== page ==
Jo Tyabji is the director of Darling, by Tabby Lamb, which is part of the second season of audio play series, Written on the Waves.
An ode to magic, adventures and messy queerness. Darling examines what it’s really like growing up inspired by the boy who never did. If dying is an awfully big adventure, wait ‘til you see what it’s like to really live your truth.
Darling, directed by Jo Tyabji is released on 10th June. More information and how to listen can be found here
You’re directing Darling, part of Written on The Waves, what can you tell us about the play?
Darling is a reimagining of the Peter Pan story – or in fact an imagining ‘forward’ all the way from 1902 to now. I don’t want to say too much more, meet Darling for yourselves.
What first attracted you to this play?
I grew up playing at being Peter Pan in the playground. The freedom implied by being “The Boy Who Never Grew Up“ is so intoxicating to children of every gender – and honestly the power of imagination to turn a playground into a pirate ship is still what drives me. But JM Barry’s universe cut me out – he never wrote me into it. Or frankly any other girl or boi who was more likely to rebel than acquiesce to darning socks. So, reading Tabby’s play the sensation was – at last – a version of the extraordinary events experienced by the Darling household that doesn’t write me out of the bounds of imagination.
How has Tabby Lamb’s writing inspired you?
Tabby could have written a play that dances off beyond the stars and never comes back. I love how she ties it resolutely back to reality at every turn: it’s only through its connectedness to our world that fantasy writing really flies.
What’s been the biggest challenge of directing an audio play during the pandemic?
We were lucky enough to be able to record Darling in the studio – with negative covid tests and distancing in place. Recording Milk Presents’ trio of audio plays last year we were working across Wifi, with actors recording their audio locally too. I’ve found directing on Zoom can actually be a strangely intimate experience – like the screen compresses and focuses the connection with the actors. But there’s of course just so much more scope for technical hitches – from unexpected rain on a skylight above an actor’s head, to the mic picking up the whirr of an overheating laptop battery.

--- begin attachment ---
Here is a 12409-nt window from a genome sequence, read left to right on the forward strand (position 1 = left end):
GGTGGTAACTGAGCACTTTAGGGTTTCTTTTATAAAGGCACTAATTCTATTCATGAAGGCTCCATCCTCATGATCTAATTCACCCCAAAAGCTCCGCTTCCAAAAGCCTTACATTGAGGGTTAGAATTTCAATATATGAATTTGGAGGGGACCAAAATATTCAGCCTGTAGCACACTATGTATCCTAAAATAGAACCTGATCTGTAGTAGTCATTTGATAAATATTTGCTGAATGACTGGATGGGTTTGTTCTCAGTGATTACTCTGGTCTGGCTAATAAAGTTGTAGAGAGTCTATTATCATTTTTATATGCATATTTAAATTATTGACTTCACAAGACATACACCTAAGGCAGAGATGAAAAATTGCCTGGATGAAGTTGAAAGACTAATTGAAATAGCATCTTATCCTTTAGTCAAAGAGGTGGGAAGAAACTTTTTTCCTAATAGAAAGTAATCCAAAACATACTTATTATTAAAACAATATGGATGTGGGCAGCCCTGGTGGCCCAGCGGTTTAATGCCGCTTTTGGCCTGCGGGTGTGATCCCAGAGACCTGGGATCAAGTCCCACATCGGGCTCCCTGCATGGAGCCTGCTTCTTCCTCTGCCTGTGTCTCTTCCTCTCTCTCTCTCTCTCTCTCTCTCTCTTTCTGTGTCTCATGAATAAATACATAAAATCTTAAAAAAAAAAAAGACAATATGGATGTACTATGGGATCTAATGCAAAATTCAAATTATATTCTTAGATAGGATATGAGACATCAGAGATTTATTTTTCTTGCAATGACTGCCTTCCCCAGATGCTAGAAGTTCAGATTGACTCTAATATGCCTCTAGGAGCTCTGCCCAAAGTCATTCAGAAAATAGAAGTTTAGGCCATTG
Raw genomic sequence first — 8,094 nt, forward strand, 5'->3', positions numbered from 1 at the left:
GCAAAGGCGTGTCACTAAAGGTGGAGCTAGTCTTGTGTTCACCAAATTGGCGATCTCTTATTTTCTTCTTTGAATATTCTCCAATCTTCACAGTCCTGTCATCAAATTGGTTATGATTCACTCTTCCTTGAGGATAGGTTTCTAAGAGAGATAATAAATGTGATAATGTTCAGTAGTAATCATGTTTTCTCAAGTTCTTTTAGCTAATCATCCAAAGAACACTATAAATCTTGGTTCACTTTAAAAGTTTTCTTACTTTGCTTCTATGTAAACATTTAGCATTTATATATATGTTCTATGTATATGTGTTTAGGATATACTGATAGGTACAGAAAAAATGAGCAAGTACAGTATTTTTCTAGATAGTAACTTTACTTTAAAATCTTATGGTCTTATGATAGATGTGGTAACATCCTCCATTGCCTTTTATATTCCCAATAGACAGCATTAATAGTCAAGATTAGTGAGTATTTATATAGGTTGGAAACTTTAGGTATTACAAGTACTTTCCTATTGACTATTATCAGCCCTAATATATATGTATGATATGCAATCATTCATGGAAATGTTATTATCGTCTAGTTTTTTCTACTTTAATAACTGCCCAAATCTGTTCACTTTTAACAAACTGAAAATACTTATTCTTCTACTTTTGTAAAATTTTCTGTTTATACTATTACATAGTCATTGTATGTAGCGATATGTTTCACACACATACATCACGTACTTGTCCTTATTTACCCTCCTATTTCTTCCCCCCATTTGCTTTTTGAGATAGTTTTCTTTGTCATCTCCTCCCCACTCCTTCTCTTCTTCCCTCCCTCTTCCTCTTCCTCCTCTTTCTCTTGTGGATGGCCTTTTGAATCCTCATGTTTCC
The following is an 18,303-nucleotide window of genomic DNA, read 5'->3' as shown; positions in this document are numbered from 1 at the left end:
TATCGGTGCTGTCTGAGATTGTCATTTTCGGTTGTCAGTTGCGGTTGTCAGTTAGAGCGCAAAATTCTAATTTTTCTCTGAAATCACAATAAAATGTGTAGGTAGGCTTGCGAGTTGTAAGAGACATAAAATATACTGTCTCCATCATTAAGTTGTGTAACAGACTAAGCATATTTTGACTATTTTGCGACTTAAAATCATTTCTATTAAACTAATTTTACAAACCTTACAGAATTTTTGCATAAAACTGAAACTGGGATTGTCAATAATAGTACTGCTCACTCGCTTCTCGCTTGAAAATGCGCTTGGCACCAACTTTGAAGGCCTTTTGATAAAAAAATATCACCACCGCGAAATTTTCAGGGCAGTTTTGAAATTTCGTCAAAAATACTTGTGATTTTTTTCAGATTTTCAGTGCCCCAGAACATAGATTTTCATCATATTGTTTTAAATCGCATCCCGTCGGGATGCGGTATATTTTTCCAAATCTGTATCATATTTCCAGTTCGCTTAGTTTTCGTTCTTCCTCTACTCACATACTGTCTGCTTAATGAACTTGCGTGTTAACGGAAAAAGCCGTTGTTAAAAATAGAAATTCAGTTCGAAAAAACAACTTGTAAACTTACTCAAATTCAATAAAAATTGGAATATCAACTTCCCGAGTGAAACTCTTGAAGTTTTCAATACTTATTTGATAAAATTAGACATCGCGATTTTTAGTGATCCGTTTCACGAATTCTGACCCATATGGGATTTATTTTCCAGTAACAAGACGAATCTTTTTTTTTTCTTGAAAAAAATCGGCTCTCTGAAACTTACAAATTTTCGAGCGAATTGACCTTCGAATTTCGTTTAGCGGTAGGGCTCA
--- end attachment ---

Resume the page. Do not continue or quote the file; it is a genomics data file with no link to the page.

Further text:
How do you think the concept of living your truth, which Darling explores in depth, will resonate with audiences today?
Being visible and being invisible is a big deal in Darling: as it is to all of us. Think back to when you were, say, five and you went to a kid’s party for the first time. You want to be seen and accepted, you don’t want to be made to stand on a chair and pointed at. You might want to leap on that chair yourself and be celebrated for your dancing or your silly faces for just a little bit, but then you want to hang out with your buddies and eat cake.
LGBTQ liberation has become super individualised. But I am me because you are you – identity is made up of all the ways we are together, over generations and aeons. Queers have always been here, trans people have always been here, we use different words to talk about ourselves than a hundred years ago, and we’re more visible to people who accept the hegemonic off-the-peg identities offered them than 100 years ago. But now, as then, there are people who want to put us on chairs for things other than our skill, and people who say it’s dangerous to eat cake with us. I think people will resonate with the ways Darling sticks a joyful two fingers up at both.
What would you say to anyone thinking of listening to Darling?
Put your headphones on, take yourself to a shady spot in the park, and let Darling take you to a place of possibility. It’s beautiful.